[ Ref. "Wurlitzer Console Piano with Pneumatic Reproducer" in
[ 060819 MMDigest.
Hi All, The Wurlitzer Electro Pneumatic Player, Model 1402, was
produced in the very early 1970's. The "Player Piano Schematic" in
the Model 1402 Service Manual is dated July 1, 1970. The '1402' had
a 98-hole trackerbar and a 76-note* pneumatic stack. It also had an
automatic soft pedal (hole #96), automatic sustain pedal (hole #3),
and automatic cancel (or rewind) which was triggered by hole #91.
Interestingly enough, Ampico also used holes 3, 91, and 96 for the
same purposes. Therefore, Ampico rolls could be played on the model
1402 and the music would have a small amount of expression. This is
especially true because Ampico had a tendency to use the hammer rail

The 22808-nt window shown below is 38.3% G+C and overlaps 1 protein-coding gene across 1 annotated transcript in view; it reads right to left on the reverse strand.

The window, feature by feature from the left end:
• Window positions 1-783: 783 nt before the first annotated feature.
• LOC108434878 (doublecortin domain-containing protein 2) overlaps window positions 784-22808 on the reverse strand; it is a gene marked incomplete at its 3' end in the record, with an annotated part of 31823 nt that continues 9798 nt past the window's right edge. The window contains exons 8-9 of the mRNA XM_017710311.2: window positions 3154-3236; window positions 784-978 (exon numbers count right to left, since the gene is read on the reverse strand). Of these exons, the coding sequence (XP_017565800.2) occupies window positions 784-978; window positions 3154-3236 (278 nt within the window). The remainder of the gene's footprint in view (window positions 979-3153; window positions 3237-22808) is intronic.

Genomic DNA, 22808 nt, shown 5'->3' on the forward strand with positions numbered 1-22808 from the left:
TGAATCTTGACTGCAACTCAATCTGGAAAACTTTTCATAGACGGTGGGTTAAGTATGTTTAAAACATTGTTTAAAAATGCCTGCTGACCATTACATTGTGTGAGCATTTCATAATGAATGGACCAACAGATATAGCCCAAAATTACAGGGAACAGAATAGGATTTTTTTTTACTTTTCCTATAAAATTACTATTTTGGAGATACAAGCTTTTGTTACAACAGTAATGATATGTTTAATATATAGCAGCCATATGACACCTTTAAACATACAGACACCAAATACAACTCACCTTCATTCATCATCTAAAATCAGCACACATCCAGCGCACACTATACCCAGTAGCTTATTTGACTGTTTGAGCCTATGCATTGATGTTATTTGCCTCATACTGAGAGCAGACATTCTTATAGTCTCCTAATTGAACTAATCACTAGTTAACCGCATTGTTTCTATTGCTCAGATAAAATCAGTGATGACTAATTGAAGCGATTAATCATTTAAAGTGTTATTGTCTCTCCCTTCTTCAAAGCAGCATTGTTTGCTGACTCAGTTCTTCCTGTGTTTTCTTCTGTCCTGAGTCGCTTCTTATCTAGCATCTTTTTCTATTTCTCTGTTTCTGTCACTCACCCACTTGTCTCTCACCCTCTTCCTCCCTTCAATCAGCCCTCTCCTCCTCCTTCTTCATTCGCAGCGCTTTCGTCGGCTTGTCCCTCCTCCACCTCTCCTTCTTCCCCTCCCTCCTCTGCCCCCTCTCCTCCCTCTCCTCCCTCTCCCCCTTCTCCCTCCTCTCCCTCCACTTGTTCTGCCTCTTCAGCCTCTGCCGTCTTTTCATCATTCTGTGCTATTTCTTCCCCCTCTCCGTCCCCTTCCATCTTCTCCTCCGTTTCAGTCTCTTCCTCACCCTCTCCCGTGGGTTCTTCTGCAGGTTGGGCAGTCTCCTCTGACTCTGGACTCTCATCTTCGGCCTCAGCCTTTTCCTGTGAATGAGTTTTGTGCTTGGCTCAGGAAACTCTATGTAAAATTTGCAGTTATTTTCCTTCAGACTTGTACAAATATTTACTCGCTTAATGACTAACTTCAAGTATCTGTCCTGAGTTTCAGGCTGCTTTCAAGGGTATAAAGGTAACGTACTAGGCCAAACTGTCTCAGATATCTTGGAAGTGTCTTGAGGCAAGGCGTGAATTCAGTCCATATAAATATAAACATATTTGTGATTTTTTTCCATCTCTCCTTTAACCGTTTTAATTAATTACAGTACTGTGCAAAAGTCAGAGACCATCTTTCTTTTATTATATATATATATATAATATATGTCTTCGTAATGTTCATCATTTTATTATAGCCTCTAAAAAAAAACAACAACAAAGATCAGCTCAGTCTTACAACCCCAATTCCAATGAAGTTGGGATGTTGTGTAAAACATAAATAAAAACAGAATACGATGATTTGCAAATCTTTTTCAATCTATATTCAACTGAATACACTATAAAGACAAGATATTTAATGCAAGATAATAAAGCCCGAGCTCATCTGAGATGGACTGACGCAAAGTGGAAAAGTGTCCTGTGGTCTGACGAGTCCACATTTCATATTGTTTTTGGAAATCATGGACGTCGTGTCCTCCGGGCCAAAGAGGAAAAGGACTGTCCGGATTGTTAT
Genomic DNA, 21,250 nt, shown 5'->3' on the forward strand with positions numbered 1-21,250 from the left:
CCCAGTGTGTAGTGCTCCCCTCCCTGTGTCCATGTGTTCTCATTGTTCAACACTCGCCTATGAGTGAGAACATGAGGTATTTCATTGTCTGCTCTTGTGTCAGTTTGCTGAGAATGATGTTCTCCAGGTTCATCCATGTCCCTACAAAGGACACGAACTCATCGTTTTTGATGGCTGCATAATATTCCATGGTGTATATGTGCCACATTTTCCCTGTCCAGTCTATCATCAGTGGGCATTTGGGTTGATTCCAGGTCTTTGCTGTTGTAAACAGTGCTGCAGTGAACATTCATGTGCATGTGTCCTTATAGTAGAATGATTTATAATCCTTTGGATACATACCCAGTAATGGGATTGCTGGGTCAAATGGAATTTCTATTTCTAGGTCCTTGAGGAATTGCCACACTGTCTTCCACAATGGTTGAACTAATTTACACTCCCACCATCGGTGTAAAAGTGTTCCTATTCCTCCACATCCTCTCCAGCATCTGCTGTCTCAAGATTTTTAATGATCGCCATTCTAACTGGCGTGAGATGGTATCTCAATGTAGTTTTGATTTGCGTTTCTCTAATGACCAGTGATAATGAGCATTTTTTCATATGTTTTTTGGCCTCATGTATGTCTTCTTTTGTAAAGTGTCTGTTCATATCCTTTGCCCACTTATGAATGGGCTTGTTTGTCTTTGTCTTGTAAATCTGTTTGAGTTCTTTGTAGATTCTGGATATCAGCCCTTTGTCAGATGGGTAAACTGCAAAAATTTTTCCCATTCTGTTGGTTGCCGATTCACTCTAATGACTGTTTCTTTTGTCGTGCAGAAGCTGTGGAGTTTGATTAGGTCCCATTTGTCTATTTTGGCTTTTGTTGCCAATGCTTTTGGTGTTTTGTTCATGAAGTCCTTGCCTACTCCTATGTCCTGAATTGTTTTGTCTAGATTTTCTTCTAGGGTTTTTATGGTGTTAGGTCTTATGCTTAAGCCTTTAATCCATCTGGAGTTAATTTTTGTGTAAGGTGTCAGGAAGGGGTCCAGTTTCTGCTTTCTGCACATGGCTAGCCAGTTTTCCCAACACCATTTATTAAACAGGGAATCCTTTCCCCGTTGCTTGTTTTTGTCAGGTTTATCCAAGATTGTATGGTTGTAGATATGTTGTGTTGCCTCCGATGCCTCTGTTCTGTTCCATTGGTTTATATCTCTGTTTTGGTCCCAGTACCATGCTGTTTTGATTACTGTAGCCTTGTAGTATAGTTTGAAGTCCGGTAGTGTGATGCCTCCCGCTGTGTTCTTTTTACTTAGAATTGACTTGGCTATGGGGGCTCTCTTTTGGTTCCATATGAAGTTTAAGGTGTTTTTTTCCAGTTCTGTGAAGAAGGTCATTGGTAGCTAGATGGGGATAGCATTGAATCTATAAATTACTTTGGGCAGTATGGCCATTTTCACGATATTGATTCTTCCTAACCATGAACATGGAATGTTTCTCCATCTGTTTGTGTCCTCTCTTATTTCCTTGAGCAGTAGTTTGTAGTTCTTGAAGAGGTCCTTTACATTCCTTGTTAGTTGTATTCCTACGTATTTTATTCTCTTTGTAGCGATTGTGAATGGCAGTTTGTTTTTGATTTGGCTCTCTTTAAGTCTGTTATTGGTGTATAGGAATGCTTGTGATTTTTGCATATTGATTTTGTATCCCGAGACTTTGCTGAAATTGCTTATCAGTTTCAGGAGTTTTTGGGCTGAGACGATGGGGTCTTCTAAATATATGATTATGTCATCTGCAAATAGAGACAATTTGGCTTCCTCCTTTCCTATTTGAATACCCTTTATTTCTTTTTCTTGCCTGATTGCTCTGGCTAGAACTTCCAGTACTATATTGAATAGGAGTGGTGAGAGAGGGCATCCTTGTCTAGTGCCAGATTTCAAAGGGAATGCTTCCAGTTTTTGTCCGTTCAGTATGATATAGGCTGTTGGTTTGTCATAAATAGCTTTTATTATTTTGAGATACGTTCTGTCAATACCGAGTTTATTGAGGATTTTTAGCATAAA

lift (or soft pedal) quite a bit. And, since the Model 1402 only had
a 76-note stack, the other expression perforations on an Ampico roll
didn't trigger anything.
Note*: Although the Model 1402 had a 76-note stack, it also use octave
coupling for holes 8 and 9 on the left, and holes 86, 87, and 88 on
the right. This configuration left holes number 1-2, 4-7, 89-90, and
92-96 empty, while increasing the effective playing range of the unit
by five notes.
It's also interesting to note that from 1969-1980, Wurlitzer didn't
send out a single Technical Note about the Model 1402. However, they
sent out at least six Technical Notes about the Model 1202 and 1203,
which, by all accounts, were both produced prior to the 1402.
Why the Model 1402 is so rare as compared to the 1202 and 1203 has
always been somewhat of a mystery to me. My assumption is that
Aeolian and Kimball were producing pneumatic players that were much
less expensive than the Model 1402, which, by all appearances, had
a finely crafted pneumatic player system...
John A Tuttle
Brick, New Jersey, USA